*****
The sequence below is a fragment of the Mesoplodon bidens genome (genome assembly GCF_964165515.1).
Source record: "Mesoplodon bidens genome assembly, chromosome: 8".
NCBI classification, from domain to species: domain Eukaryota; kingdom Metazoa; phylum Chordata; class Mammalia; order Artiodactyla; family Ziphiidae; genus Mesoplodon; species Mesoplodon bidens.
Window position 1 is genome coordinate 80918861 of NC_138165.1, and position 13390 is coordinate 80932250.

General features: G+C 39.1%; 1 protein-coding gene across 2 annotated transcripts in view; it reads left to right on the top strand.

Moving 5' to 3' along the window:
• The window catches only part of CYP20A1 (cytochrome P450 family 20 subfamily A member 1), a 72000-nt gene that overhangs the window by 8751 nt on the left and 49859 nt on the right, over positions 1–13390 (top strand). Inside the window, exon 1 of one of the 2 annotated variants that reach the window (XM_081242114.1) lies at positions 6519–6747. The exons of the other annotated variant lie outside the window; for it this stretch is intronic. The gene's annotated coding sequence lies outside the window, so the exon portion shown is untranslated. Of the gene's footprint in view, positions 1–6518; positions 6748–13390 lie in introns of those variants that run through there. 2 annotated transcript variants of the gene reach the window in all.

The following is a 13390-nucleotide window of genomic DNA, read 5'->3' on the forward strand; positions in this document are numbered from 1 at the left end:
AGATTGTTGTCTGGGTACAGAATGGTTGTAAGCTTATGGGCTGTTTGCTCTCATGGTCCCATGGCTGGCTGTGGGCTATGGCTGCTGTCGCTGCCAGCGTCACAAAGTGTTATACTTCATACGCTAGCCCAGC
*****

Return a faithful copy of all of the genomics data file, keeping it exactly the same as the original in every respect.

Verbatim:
The sequence below is a fragment of the Mesoplodon bidens genome (genome assembly GCF_964165515.1).
Source record: "Mesoplodon bidens genome assembly, chromosome: 8".
NCBI classification, from domain to species: domain Eukaryota; kingdom Metazoa; phylum Chordata; class Mammalia; order Artiodactyla; family Ziphiidae; genus Mesoplodon; species Mesoplodon bidens.
Window position 1 is genome coordinate 80918861 of NC_138165.1, and position 13390 is coordinate 80932250.

General features: G+C 39.1%; 1 protein-coding gene across 2 annotated transcripts in view; it reads left to right on the top strand.

Moving 5' to 3' along the window:
• The window catches only part of CYP20A1 (cytochrome P450 family 20 subfamily A member 1), a 72000-nt gene that overhangs the window by 8751 nt on the left and 49859 nt on the right, over positions 1–13390 (top strand). Inside the window, exon 1 of one of the 2 annotated variants that reach the window (XM_081242114.1) lies at positions 6519–6747. The exons of the other annotated variant lie outside the window; for it this stretch is intronic. The gene's annotated coding sequence lies outside the window, so the exon portion shown is untranslated. Of the gene's footprint in view, positions 1–6518; positions 6748–13390 lie in introns of those variants that run through there. 2 annotated transcript variants of the gene reach the window in all.

The following is a 13390-nucleotide window of genomic DNA, read 5'->3' on the forward strand; positions in this document are numbered from 1 at the left end:
AGATTGTTGTCTGGGTACAGAATGGTTGTAAGCTTATGGGCTGTTTGCTCTCATGGTCCCATGGCTGGCTGTGGGCTATGGCTGCTGTCGCTGCCAGCGTCACAAAGTGTTATACTTCATACGCTAGCCCAGC